Nov NFP: Sandy Hits a Cliff
City Index December 7, 2012 8:50 PM
<p>The impact of Hurricane Sandy on US Nov jobs was surprisingly small (NFP +146K from 138k & Unemp rate at 7.7% from 7.9%) but the […]</p>
The impact of Hurricane Sandy on US Nov jobs was surprisingly small (NFP +146K from 138k & Unemp rate at 7.7% from 7.9%) but the extent to which business shutdowns continue into December remains to be seen. The expectations element from the hurricane made the figures an undisputed positive, but the 305K decline in the labour force and the 49K in downward revisions over prior two NFP months may temper the level of optimism.
The Fed welcomes the 7.7% jobless rate (lowest since Dec 2008), but will not take any chances next week when it’s likely to maintain the $40bn in monthly purchases of agency MBS and renew its reinvestment in agency debt by an additional $45bn. This is especially as the uncertainty from Boener/Obama regarding the Fiscal Cliff is expected to reappear on a weekly basis.
In days like today, sharp favourable surprises in both NFP and US unemployment rate, the US dollar has usually outperformed, while equities ended giving up most of their gains later in the session. This is seen now in FX. A more straightforward story in FX is the broadening sell-off in the yen as it becomes the path of least resistance on a combination of risk-on positioning from NFP and ahead of Japan’s Dec 16 elections, which are widely expected to tip the LDP’s Shinzo Abe as the new PM – aiming for unlimited easing in monetary policy until inflation goes from negative to +2-3%.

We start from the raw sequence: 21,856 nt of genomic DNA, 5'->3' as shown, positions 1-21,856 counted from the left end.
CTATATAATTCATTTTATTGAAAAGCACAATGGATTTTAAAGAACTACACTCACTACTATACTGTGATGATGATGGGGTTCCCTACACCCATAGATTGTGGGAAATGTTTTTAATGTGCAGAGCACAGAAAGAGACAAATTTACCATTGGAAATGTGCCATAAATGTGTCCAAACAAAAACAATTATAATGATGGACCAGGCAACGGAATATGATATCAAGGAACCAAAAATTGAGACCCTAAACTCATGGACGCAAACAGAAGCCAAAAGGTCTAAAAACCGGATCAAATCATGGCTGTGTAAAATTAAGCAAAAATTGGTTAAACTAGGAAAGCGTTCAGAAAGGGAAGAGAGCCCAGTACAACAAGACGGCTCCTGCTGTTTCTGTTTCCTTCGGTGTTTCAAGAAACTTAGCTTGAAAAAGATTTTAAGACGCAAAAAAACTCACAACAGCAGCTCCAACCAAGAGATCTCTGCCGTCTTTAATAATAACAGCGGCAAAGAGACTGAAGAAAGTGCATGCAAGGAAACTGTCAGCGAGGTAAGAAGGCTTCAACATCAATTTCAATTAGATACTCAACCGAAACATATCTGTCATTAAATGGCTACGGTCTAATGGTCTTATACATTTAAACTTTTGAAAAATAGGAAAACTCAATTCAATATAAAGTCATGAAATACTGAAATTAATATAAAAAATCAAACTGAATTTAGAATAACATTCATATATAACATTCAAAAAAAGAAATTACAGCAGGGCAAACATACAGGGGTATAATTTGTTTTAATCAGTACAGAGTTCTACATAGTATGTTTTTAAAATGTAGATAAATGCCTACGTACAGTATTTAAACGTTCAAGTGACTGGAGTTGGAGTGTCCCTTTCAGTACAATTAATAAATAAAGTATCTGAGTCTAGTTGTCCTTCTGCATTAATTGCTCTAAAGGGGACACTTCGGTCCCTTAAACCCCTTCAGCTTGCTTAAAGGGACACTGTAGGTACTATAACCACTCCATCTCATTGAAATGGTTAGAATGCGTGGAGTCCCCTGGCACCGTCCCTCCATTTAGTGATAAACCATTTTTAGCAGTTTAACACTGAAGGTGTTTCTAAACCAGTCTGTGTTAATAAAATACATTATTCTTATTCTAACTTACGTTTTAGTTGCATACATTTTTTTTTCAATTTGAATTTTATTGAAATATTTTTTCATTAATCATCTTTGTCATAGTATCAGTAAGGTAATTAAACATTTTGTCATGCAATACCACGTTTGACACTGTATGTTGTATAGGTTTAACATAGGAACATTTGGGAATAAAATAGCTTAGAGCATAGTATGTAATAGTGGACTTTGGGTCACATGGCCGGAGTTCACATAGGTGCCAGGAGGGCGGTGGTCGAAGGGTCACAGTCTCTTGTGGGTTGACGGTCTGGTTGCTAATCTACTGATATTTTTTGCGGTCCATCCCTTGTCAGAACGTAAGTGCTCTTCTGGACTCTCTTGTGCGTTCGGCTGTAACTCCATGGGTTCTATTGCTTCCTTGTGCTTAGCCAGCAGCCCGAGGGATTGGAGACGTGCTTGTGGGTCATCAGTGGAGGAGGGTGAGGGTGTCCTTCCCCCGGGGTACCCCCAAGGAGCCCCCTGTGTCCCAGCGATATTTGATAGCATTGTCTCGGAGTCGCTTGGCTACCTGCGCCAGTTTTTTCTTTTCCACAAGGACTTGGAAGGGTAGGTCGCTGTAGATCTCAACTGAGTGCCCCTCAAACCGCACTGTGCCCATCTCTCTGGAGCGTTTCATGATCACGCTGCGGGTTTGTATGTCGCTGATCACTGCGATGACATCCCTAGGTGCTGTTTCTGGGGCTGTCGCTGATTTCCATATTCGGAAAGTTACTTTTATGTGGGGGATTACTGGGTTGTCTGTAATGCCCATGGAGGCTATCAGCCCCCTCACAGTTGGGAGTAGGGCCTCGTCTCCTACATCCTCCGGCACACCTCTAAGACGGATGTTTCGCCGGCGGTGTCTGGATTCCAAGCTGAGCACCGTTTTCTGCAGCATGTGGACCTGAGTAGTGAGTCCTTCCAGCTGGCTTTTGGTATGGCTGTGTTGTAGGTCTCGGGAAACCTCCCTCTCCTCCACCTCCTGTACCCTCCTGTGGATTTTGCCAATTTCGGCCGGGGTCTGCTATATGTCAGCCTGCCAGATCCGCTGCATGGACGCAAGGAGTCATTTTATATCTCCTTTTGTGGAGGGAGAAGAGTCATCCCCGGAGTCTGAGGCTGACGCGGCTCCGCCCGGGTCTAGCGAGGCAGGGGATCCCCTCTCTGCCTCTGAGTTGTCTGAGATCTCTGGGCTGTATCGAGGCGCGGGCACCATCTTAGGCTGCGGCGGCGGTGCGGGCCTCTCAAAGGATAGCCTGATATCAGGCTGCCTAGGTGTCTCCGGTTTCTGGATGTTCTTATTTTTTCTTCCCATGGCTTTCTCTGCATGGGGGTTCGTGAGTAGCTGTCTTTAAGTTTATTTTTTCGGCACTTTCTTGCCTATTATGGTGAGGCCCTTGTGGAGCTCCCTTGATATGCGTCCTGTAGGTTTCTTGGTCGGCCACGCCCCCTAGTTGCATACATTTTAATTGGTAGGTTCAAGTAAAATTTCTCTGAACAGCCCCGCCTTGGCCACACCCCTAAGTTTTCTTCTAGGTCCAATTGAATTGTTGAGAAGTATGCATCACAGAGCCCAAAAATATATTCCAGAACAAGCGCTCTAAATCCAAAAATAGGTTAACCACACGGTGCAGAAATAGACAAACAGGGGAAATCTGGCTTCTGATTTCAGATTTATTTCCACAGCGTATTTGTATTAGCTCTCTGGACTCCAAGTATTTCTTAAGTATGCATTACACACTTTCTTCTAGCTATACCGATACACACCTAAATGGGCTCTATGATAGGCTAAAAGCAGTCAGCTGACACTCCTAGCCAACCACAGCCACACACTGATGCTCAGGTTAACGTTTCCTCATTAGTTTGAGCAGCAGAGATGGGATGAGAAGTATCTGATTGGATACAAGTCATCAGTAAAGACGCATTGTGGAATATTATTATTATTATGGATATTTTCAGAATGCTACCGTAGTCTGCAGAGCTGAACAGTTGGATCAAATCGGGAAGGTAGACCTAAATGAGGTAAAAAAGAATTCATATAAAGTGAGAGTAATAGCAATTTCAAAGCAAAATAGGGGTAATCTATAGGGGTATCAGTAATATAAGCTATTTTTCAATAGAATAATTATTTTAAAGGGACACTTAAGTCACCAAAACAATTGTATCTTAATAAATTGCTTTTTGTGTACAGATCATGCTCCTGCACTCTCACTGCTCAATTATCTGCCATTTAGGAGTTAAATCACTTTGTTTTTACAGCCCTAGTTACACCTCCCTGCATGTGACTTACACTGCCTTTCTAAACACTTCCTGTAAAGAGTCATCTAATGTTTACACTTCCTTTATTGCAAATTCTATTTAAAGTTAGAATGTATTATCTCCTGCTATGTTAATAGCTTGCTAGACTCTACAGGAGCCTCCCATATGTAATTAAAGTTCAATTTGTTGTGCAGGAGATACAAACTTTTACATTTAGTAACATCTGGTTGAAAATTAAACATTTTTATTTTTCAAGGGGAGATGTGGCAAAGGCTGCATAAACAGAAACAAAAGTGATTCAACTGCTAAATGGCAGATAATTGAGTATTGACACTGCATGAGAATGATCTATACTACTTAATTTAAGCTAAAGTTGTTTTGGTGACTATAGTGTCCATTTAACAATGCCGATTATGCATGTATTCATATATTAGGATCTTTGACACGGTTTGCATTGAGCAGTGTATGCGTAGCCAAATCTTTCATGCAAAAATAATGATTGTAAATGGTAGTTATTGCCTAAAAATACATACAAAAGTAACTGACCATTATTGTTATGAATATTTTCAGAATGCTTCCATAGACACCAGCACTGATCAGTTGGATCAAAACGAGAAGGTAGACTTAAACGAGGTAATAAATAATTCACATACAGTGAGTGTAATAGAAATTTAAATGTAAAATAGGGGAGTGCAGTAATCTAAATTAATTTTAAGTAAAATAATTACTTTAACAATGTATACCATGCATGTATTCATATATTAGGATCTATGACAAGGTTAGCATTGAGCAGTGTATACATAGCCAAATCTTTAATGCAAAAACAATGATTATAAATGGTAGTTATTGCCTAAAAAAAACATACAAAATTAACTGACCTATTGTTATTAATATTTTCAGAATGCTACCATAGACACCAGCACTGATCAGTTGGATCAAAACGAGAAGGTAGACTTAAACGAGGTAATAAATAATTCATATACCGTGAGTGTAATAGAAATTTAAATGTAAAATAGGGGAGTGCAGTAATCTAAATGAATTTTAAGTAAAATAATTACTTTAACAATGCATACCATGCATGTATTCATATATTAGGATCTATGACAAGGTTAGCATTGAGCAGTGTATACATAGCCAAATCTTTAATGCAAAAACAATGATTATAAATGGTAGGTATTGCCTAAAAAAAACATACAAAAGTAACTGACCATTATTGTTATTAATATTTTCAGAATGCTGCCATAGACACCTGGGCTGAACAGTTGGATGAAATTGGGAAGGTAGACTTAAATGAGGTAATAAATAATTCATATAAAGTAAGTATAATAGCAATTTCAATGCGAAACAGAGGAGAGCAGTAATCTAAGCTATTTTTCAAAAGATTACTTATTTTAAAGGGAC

EUR/USD Despite negative–looking momentum measures on the daily chart, both the weekly and monthly setups appear more consistently positive, thus, arguing for further pullback near the 1.2870-80 trendline support (from Nov 13) before fresh bids are re-established. We have seen such a formation back in August 9-10, when the pair consolidated for five sessions before mounting a 7% rally to 1.3170 in a matter of two weeks.
CAD is the strongest of the day after Canada’s stellar job report showed +59K from +1.8K, highest in eight months, with a decline in the unemployment rate to 7.2% from 7.4%, lowest in eight months. CAD adds further ground to earlier gains when the BoC reiterated its reference to withdrawing stimulus in this week’s rate decision. Yet, we expect the central bank to stand past due not only to the strong currency but also the emerging imbalances in personal debt, to which it had already started raising caution.
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